Senators John McCain and Harry Reid donâ€™t agree on much, but they do agree that a presidential pardon for Jack Johnson is way overdue.
Johnson was the heavyweight champion of the world from 1908 to 1915, a proud black boxer who vanquished every Caucasian challenger put in front of him with such smiling ease, at a time when the servility of black Americans was demanded by white society, that bringing Johnson down became a national obsession.
When it didnâ€™t happen in the ring, in 1912 the federal government charged Johnson, a serial womanizer whose preference for white companions provoked as much outrage as his boxing superiority, with violating the Mann Act prohibiting the transportation of females across interstate lines for "immoral purposes."
Upon his conviction by a jury in Chicago, Johnson fled overseas.
He remained in exile for seven years, and in 1915 lost his championship to Jess Willard in Havana, Cuba. When Johnson finally returned to the USA in 192, he served a year in the federal penitentiary in Leavenworth, Kansas.
Johnson had ties to Milwaukee. His conviction was based on the testimony of Belle Schreiber, daughter of a local cop, who met Johnson when she was working as a prostitute in Chicago.
For several years she was one of his "wives," and federal investigators clearly coerced her into serving as their star witness against him.
Johnson boxed at local theaters before and after becoming champion, wrestled here several times in the 1920s and â€˜30s, and briefly resided in Milwaukee in 1940, six years before his death in a car crash.
That he was punched below the belt by Uncle Sam has been well established in numerous books, films and documentaries about Johnson.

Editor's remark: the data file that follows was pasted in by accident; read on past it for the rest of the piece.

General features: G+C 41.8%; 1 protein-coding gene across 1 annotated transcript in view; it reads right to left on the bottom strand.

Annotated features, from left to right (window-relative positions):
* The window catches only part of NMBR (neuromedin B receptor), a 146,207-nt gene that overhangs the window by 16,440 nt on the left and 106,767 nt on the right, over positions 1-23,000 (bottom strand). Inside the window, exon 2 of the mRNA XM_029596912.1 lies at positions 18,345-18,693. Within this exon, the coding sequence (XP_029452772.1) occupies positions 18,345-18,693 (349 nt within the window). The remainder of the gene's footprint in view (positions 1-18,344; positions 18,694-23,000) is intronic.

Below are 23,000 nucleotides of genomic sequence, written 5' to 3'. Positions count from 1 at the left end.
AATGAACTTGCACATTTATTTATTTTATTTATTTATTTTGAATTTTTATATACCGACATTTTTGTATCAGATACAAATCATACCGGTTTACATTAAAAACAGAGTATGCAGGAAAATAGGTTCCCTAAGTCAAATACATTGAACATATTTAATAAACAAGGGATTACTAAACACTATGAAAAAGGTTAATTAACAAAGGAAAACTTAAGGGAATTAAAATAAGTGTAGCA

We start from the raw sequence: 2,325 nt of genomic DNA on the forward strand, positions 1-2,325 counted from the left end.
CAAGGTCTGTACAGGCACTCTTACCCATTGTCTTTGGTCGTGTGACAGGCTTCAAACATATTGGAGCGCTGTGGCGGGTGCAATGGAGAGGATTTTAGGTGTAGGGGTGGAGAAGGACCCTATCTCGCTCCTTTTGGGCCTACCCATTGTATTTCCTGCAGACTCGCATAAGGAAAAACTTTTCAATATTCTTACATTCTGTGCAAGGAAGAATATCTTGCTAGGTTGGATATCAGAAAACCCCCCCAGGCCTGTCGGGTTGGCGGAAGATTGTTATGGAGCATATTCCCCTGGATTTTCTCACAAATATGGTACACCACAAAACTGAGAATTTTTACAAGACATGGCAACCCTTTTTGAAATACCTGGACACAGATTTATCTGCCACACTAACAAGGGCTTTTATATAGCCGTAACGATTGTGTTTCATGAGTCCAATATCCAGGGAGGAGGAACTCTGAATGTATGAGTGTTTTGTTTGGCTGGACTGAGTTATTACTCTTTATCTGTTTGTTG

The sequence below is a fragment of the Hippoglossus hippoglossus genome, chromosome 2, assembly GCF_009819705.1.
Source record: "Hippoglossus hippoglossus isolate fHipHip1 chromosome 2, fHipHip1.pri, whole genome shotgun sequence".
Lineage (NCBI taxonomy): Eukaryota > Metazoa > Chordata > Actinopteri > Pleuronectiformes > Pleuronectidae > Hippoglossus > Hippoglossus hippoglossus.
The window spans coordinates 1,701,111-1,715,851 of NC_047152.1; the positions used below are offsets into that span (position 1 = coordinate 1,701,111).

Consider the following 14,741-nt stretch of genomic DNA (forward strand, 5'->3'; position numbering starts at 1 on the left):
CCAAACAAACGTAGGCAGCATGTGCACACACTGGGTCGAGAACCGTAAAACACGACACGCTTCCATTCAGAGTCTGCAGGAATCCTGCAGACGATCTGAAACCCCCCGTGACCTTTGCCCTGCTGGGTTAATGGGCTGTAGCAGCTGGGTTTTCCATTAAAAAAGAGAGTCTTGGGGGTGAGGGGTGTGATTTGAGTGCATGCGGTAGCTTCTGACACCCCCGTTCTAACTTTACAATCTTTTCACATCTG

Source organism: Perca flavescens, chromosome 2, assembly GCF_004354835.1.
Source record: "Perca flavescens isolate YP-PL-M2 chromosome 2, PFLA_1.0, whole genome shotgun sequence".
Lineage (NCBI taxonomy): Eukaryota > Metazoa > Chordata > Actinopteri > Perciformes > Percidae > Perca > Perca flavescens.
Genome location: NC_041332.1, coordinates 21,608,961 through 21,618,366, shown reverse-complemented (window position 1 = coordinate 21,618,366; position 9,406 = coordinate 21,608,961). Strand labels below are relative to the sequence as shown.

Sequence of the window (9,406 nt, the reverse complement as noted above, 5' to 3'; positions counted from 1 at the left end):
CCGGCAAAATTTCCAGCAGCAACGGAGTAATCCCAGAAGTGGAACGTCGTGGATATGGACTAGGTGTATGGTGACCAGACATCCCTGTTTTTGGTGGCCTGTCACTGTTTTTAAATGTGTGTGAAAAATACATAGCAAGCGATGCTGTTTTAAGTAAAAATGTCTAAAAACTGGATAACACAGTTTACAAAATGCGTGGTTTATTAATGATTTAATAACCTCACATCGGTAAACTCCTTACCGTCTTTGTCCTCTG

But on Wednesday, boxing fans McCain and Reid again asked for a full presidential pardon as "an important step in repairing the legacy of this great boxer and a rare opportunity for our government to right a history wrong."
Five years ago a resolution in favor of a pardon passed both houses of Congress, but the Justice Department had better things to do than deal with posthumous pardon requests.
What happened to Johnson was wrong. So was the official ban against black fighters in Wisconsin rings until 1930 because, in the words of state athletic commission chairman Walter Liginger, "Negro boxers have done more to put boxing in disrepute than all the white boxers in the game, and whenever there is a scandal, invariably there is a colored gentleman involved."
Itâ€™s sad, too, that the Milwaukee Sentinel once lauded John L. Sullivan, the first modern era heavyweight champion who refused to give deserving contender Peter Jackson a shot at the title because he was black, as a man who "thought too much of himself and the honor which attended his championship to take the chances of wasting it on a colored man," and said, anent Johnsonâ€™s marriage to a white woman, "It is not natural that the white and the black should mate, and no black man is entitled to any respect or sympathy who deliberately seeks a white wife."
And that The Milwaukee Journal routinely referred to Johnson as a "dinge."
Should Gov. Scott Walker apologize today for Ligingerâ€™s slander? Should the Milwaukee Journal Sentinel print a mea culpa for the racism of its antecedents?
Everybody knows they were wrong then. We canâ€™t change or airbrush history 100 years after the fact, and there are too many current issues demanding public attention to waste time on self-righteous political theater.
Johnson has hardly been under-appreciated. He is in the International Boxing Hall of Fame, and ring historians consider him one of the greatest of all heavyweight champions. He also physically abused the women in his life, and thought traffic regulations were for everybody else.
But if anything his legend has been gilded over the last century, and doesnâ€™t require more polishing by self-serving politicians.
His autobiography is titled, "Jack Johnson Is A Dandy," and thereâ€™s no arguing with that. On Sept. 8, 1927, Johnson was arrested in Omaha, Nebraska, along with boxers Young Stribling and Leo Diebel, after the referee stopped the fight between Stribling and Diebel in the sixth round because neither was willing to mix it up.
Johnsonâ€™s crime was announcing to the crowd of 5,000 that he could "knock out both Stribling and Diebel in two rounds."
He was 49 at the time, and to anyone who doubts that he couldâ€™ve done just as he said, I pardon your ignorance.
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